Example – Coalition of professional services sectors in East Africa Program initiated by the East African Business Council (EABC), supported by TradeMark East Africa (TMEA), to develop a platform where business membership organizations and the private sector engage with each other and leading regional public authorities on issues that relate to the regional integration of the professionals services sector First meeting in February 2012 to develop strategy and establish milestones and deliverables Partnership with the World Banks Professional Services Knowledge Platform for COMESA
Addressing political economy constraints Costs and opportunities generated by professional services reforms What are the economic opportunities generated by reform and regional integration and the cost of maintaining the status quo? Factors that explain the uneven progress with professional services reforms in the COMESA region Why were some sectors reformed earlier and more deeply than others?sectors What triggered regulatory changes in reforming countries? What explains the more rapid progress in certain sub regions in Sub- Saharan Africa? How can we advance the Tripartite process? How can we build on progress in the more advanced subset of countries? Lessons from other countries/regions What can we learn from the experience of countries and regions that have successfully engaged in reform and cooperation? Where did opposition and support come from?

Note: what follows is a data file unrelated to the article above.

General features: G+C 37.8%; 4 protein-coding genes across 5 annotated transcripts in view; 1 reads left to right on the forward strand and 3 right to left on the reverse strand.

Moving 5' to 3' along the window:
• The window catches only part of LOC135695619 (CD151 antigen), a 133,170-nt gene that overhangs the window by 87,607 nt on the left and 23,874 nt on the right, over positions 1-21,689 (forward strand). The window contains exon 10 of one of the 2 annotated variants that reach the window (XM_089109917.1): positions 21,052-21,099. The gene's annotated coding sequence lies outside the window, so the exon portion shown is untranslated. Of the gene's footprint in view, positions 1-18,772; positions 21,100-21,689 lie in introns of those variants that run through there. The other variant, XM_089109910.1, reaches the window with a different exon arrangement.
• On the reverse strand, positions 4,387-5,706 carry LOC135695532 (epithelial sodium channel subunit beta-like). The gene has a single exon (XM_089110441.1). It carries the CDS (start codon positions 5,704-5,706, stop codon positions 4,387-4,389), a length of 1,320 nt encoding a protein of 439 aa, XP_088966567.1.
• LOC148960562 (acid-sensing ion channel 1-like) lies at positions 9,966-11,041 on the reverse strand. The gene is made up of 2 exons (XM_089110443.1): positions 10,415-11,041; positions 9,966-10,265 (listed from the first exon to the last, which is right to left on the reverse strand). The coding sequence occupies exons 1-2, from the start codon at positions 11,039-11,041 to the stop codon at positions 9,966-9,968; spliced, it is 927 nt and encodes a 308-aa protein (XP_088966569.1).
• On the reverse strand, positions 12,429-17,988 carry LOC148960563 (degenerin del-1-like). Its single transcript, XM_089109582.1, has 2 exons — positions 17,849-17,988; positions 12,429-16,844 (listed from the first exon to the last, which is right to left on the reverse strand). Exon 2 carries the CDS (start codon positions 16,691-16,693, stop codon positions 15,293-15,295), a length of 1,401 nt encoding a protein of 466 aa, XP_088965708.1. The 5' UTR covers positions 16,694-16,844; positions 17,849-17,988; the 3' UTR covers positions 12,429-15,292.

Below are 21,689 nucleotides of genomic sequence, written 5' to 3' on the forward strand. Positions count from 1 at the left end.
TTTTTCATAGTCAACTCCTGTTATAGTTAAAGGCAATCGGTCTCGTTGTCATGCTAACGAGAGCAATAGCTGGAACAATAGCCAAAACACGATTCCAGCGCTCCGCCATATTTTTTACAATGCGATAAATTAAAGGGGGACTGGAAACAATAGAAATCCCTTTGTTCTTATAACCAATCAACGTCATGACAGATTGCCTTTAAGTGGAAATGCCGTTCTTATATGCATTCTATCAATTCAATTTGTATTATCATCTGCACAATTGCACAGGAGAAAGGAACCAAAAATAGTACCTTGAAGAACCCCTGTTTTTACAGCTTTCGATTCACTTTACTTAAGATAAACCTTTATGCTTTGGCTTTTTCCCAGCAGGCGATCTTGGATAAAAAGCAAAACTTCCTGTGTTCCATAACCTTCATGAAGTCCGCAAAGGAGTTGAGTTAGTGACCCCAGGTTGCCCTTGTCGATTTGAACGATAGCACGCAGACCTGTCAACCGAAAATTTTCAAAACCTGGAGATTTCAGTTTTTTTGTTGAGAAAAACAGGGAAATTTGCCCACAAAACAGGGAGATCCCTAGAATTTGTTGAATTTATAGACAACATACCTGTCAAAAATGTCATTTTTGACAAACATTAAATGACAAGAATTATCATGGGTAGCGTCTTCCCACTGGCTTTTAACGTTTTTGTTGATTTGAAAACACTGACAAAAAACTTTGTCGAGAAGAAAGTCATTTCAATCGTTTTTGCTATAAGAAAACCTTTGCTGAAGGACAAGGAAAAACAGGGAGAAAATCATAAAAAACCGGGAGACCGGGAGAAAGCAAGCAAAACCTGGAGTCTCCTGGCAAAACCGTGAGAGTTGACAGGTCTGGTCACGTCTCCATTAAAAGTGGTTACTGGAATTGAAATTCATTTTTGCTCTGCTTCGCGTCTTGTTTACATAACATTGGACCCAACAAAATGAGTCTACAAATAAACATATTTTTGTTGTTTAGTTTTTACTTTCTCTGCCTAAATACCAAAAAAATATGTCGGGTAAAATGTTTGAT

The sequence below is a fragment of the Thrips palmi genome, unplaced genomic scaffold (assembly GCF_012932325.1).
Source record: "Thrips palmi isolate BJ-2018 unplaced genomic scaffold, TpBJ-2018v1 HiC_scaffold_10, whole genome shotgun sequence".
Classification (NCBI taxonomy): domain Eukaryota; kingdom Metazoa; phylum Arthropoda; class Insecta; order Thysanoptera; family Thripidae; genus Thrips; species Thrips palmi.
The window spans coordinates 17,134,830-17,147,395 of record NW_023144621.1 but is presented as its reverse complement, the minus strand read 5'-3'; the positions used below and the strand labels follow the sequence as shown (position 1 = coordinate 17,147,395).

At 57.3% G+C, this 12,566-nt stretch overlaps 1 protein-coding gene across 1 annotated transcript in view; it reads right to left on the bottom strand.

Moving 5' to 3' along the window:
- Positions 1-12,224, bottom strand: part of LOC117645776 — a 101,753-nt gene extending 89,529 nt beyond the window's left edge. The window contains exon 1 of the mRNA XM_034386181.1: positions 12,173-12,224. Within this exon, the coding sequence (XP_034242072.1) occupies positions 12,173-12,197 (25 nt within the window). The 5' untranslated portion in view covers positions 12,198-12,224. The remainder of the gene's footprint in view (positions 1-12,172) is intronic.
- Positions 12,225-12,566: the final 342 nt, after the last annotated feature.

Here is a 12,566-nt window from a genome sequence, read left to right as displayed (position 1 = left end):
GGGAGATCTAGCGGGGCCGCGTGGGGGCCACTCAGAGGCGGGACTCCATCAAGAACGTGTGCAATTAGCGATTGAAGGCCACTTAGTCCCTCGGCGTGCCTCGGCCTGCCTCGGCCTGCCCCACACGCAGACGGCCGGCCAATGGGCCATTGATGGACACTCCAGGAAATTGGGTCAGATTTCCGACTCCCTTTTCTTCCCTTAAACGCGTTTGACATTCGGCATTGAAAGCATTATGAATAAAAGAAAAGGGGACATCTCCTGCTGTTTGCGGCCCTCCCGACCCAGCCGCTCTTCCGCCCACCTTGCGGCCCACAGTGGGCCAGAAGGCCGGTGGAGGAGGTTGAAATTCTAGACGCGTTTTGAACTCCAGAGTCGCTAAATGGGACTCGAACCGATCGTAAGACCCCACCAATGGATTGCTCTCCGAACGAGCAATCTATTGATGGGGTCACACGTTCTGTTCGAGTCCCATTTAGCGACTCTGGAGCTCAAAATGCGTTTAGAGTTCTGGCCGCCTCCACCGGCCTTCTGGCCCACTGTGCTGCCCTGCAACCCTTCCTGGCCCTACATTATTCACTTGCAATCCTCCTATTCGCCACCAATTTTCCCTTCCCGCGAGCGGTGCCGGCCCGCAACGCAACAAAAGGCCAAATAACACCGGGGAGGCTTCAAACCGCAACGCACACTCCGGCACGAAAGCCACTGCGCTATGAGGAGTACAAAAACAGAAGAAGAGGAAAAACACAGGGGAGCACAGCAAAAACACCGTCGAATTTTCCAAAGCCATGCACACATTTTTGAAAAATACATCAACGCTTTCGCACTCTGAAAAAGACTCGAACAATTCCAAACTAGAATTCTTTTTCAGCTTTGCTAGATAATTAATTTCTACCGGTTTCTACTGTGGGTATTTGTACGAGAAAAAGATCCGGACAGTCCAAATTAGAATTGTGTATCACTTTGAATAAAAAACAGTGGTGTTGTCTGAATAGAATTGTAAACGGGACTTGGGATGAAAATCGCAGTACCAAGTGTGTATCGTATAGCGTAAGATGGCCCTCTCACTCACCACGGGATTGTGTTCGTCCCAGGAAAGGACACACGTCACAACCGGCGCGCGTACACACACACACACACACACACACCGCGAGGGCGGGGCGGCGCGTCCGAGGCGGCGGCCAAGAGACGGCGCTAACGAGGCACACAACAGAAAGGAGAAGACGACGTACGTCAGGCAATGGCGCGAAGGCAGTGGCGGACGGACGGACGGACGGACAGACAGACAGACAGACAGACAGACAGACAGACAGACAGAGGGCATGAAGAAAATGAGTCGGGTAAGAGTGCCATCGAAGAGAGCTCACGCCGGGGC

Example – legal workshop in Nairobi, February 2012 Objectives: prepare the ground for COMESA to put in place a policy relating to free movement of lawyers, generate policy ideas from within the legal sector, provide decision makers with necessary background information, and obtain and gather wider support for change within the legal profession What policy options are there for obtaining freer movement? – Harmonisation; mutual recognition; other models (e.g. limited licensing and joint venture arrangements) Who would object to a profession led movement for freer movement of lawyers? What would be their objections? What would persuade them otherwise? (e.g. what people? What evidence? What potential or actual benefits?) What can participants do to engage others/create momentum behind the idea of a regional licence for legal practitioners?
How will the knowledge platform work? Mechanism that brings together regulatory expertise, trade policy makers, the private sectors, think tanks, universities and regional bodies Analytical work and advisory services disseminated through: – Online platform with transparent, easily searchable databases, and social networks; www.pskp.afr – Face-to-face and virtual interactions between practitioners, policymakers, think tanks, regional secretariats
Thank you! Nora Dihel Africa Region - Poverty Reduction and Economic Management Unit firstname.lastname@example.org www.worldbank.org/afr/trade